Although the ball had only nearly reached the Real Madrid players, they are not deemed actively involved. It can be assume that if one of the Real Madrid players touches the ball, then the call would have been flagged and whistled. With this in mind, the play was not a threat, although the Auxerre players couldn’t be certain of this until the play was stopped.
One of the best matches of the year shows Serie A at its best.
Great football. Great theater. A Napoli win would put them into second place. The Stadio San Paolo was stuffed with unruly Napoli fans and the coolest Neapolitans with close associations to Aurelio De Laurentiis. Down 2—0 at halftime was a tragic circumstance given the occasion. The final 30 minutes of the match more than made up for this slow collective deflation.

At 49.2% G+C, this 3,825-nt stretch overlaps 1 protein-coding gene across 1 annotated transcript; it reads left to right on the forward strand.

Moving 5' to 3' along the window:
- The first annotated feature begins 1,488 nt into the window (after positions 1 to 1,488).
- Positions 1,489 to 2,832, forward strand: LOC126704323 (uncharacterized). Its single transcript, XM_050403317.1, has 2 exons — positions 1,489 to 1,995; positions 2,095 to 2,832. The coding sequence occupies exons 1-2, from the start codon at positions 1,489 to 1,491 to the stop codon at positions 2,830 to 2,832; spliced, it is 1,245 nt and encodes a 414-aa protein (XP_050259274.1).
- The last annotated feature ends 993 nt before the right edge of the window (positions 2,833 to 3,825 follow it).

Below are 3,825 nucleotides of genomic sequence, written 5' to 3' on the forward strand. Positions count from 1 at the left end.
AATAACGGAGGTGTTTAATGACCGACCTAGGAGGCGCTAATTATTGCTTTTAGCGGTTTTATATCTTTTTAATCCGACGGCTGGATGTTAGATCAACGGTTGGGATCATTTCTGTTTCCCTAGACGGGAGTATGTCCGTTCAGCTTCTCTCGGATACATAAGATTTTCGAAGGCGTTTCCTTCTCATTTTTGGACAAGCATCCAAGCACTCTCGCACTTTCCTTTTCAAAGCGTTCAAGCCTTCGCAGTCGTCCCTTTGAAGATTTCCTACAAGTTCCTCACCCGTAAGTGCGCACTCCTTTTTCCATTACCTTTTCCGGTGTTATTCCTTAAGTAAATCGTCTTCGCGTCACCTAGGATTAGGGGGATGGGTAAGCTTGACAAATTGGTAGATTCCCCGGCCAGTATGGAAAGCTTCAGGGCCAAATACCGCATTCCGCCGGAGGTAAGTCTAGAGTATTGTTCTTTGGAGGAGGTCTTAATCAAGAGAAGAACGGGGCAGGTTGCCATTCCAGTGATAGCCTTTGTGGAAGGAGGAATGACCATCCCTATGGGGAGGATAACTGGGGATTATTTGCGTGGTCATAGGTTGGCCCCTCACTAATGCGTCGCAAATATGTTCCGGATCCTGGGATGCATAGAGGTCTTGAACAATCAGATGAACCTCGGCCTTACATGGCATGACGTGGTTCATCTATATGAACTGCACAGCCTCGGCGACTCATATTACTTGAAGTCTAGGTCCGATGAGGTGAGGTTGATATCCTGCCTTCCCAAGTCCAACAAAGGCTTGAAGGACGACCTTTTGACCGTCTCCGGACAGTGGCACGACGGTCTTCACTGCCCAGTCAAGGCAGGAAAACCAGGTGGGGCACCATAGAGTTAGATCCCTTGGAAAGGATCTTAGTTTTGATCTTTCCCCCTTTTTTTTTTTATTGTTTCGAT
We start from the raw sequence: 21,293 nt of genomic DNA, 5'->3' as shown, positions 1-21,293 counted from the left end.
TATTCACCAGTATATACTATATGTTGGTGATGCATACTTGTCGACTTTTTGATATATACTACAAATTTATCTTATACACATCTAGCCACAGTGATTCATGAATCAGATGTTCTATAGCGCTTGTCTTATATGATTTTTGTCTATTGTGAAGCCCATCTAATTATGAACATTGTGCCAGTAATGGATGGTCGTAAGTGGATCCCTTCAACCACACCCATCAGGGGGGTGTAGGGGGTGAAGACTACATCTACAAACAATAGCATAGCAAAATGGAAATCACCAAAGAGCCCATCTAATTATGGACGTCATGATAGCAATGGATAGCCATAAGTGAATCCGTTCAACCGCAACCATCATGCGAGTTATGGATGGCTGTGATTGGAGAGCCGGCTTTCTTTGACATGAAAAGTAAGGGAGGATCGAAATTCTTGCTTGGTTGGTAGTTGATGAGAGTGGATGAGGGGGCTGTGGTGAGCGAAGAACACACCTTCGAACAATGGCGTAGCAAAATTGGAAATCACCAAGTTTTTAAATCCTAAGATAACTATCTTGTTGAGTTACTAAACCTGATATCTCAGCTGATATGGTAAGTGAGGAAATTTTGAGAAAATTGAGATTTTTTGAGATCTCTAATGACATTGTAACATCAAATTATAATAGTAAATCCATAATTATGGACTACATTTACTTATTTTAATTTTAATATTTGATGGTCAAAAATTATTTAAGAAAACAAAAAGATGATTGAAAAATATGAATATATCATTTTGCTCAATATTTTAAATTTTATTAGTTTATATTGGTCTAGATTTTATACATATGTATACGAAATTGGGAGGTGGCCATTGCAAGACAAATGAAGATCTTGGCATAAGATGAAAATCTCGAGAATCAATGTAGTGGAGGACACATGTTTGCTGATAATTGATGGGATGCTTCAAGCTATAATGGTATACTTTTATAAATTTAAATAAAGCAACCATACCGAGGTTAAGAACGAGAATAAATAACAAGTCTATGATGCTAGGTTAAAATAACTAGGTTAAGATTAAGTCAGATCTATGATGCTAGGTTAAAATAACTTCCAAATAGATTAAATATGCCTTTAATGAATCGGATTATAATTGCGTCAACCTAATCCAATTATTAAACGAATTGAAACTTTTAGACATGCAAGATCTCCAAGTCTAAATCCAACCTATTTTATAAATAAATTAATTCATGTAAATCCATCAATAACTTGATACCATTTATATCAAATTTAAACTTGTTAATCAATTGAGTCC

But Napoli came back in the second half to tie the game at 2—2 and nearly went ahead a few minutes later. Christian Brocchi answered for Lazio with an incredible shot that hit the crossbar and deflected straight down just inside the goal line, but the referee didn’t award the goal. Brocchi was displeased to say the least.
A terrible call, which fortunately amounted to little, as Napoli scored an own goal two minutes later and Lazio was again in the lead. After fighting so hard to get back in the game, the blunder sent Napoli manager Walter Mazzari over the edge. Managers often scream, throw their arms up in the air in angered disbelief, but Mazzari picks grass.